And heck yeah even just on a quick read I'd say "if the women want it" is pretty much LOADED with issues.

And you have to also think about why the women want it in the first place. There could be societal/familial or community pressure on the women to embrace the cultural practice.

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Having children and passing on the faith is part of a Hindu's dharma, but no Hinduism is not a genetic religion like Judaism is. There is no ethnic or familial barrier to a non-Hindu converting to Hinduism.

FWIW though, plenty of non-religious people believe stupid stuff and do bad shit to kids. The vast majority of the world is religious and the idea of secular = better IS often ethnocentric. Modern anti-theistic atheism is overwhelmingly a white, middle-class phenomenon and ignores the place of religion in empowering communities in the global South, eg Christianity for the Dalit community in India or the role of Nuestra Senora de Guadalupe for Mexican women. Particularly with discussions surrounding Islam and women, 'lol religion is stupid' quickly descends into 'lol brown people are stupid'.

http://www.huffingtonpost.com/josh-schr ... 87325.html (not breaking link because it's to HuffPo)

I am not a cultural relativist. There is no merit to the argument that something is better because it's a tradition. Religion is evil no matter how many people do it, or how long they've been doing it for. As Steven Weinberg said, it takes religion to make a good person do bad things.

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Okay, so you just entirely ignored my point which is not about cultural relativism but about racism. How do you defend the fact that atheism is overwhelmingly a white, middle-class phenomenon? You say religion is evil, but if it is evil, how come it empowers disenfranchised people such as the Dalit community in India? How can you defend the racism within the atheist movement as described in the article I linked to? Did you read the article?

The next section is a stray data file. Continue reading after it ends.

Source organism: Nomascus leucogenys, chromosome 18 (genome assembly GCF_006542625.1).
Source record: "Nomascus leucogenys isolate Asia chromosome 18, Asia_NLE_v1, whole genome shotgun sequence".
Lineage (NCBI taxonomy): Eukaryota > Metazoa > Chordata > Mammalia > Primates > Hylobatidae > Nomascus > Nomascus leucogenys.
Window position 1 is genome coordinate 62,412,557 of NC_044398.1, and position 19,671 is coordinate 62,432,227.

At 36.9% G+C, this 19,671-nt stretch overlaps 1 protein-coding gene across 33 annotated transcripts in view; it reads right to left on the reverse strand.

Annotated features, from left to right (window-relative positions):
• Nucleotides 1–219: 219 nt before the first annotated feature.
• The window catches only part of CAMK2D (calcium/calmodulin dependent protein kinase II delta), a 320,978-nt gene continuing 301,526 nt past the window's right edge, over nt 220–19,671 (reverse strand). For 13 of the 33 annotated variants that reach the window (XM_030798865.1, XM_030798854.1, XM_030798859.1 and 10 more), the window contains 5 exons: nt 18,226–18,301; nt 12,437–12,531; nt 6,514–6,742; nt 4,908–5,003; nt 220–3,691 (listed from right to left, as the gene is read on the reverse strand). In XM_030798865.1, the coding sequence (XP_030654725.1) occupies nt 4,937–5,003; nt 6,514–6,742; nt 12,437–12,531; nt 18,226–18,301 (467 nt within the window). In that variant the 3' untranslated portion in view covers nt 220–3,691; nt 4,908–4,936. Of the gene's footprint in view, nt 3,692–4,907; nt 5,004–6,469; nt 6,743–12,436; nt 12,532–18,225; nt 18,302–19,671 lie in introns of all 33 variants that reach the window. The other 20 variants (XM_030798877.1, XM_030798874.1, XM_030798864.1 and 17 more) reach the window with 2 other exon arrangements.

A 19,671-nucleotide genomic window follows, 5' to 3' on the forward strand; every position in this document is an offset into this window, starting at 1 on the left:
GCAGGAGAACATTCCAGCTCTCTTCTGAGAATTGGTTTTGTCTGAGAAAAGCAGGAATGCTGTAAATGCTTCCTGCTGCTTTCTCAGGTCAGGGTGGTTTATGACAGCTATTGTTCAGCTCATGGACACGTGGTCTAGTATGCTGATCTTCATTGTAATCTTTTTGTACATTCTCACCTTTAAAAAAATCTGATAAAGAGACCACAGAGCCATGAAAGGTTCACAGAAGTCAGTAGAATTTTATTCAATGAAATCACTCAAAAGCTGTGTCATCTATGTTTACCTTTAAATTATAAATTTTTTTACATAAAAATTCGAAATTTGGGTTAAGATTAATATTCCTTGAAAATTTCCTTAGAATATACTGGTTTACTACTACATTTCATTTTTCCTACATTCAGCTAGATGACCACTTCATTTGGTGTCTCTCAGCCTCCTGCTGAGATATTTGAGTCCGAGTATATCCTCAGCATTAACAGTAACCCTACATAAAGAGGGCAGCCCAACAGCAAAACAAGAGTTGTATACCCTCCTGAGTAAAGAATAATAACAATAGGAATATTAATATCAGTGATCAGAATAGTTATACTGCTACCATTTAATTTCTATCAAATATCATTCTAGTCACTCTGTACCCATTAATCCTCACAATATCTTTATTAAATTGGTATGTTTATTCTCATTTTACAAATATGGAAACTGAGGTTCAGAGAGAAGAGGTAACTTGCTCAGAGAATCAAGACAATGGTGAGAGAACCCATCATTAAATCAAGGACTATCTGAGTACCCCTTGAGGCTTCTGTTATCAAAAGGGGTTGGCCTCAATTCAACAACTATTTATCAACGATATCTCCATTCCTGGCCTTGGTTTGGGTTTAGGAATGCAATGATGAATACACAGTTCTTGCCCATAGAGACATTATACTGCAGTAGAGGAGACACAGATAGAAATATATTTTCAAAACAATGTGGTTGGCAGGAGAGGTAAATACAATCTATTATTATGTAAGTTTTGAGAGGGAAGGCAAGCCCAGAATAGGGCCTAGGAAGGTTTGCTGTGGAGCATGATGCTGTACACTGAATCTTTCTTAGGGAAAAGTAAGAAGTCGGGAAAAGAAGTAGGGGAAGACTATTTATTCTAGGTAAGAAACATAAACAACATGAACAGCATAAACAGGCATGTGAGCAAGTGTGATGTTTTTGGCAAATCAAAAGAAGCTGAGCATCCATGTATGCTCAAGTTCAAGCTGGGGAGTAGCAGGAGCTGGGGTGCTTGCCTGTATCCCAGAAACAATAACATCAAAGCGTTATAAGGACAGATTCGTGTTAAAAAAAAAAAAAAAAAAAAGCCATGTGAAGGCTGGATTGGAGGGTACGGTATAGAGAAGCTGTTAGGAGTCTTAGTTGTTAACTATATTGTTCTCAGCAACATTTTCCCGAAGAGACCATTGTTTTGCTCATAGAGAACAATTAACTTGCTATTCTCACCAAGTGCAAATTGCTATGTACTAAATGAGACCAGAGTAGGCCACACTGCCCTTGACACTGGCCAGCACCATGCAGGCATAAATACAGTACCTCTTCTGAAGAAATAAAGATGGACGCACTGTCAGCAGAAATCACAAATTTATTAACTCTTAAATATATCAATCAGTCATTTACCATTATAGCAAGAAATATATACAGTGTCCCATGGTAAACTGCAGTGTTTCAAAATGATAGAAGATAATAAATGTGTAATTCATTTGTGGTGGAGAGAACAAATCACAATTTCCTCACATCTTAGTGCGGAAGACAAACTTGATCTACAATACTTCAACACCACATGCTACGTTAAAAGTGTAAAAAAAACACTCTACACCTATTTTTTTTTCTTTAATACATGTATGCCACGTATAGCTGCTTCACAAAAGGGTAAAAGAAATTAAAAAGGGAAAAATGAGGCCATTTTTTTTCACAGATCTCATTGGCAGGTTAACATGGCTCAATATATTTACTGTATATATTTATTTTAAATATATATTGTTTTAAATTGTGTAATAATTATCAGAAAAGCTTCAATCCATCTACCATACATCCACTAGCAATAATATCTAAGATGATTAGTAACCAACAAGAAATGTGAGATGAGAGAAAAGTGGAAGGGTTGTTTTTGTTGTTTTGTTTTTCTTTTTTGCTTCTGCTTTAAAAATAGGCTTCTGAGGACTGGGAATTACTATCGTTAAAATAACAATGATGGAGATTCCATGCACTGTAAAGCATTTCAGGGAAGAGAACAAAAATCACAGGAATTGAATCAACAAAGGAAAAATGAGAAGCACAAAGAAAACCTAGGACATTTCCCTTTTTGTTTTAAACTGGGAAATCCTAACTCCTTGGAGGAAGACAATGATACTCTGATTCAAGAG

It doesn't take religion to make a good person do bad things - when the government in North Korea make people disappear, is that religion's doing? No. Religion is not a sentient being. People use it for evil things, sure, but that applies to other things too such as land or resources. Do atheists who abuse children and do other evil things not exist somehow, because it takes religion to make people do bad things? Because it's pretty easy to prove that that's not the case.

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I am not a cultural relativist. There is no merit to the argument that something is better because it's a tradition. Religion is evil no matter how many people do it, or how long they've been doing it for. As Steven Weinberg said, it takes religion to make a good person do bad things.

Arguments that devolve into insulting a person's intelligence are not very productive. I do not think that a believer is stupid or dumb nor should they be called names. There are complex reasons why people choose to believe, family; community, the desire to see a deceased loved one. For the most part, if religion is practiced by the believer and not forced on others or used to justify unfair laws or mistreatment of different groups, I'm willing to not mock most religious practices. However, that doesn't mean that being religious or believing in a higher power is rational. If someone tries to convert me, I'd probably come off as slightly insulting because once an individual crosses the line to trying to convince me to accept a nonrational belief as fact, I feel that I don't have to be completely respectful of them anymore.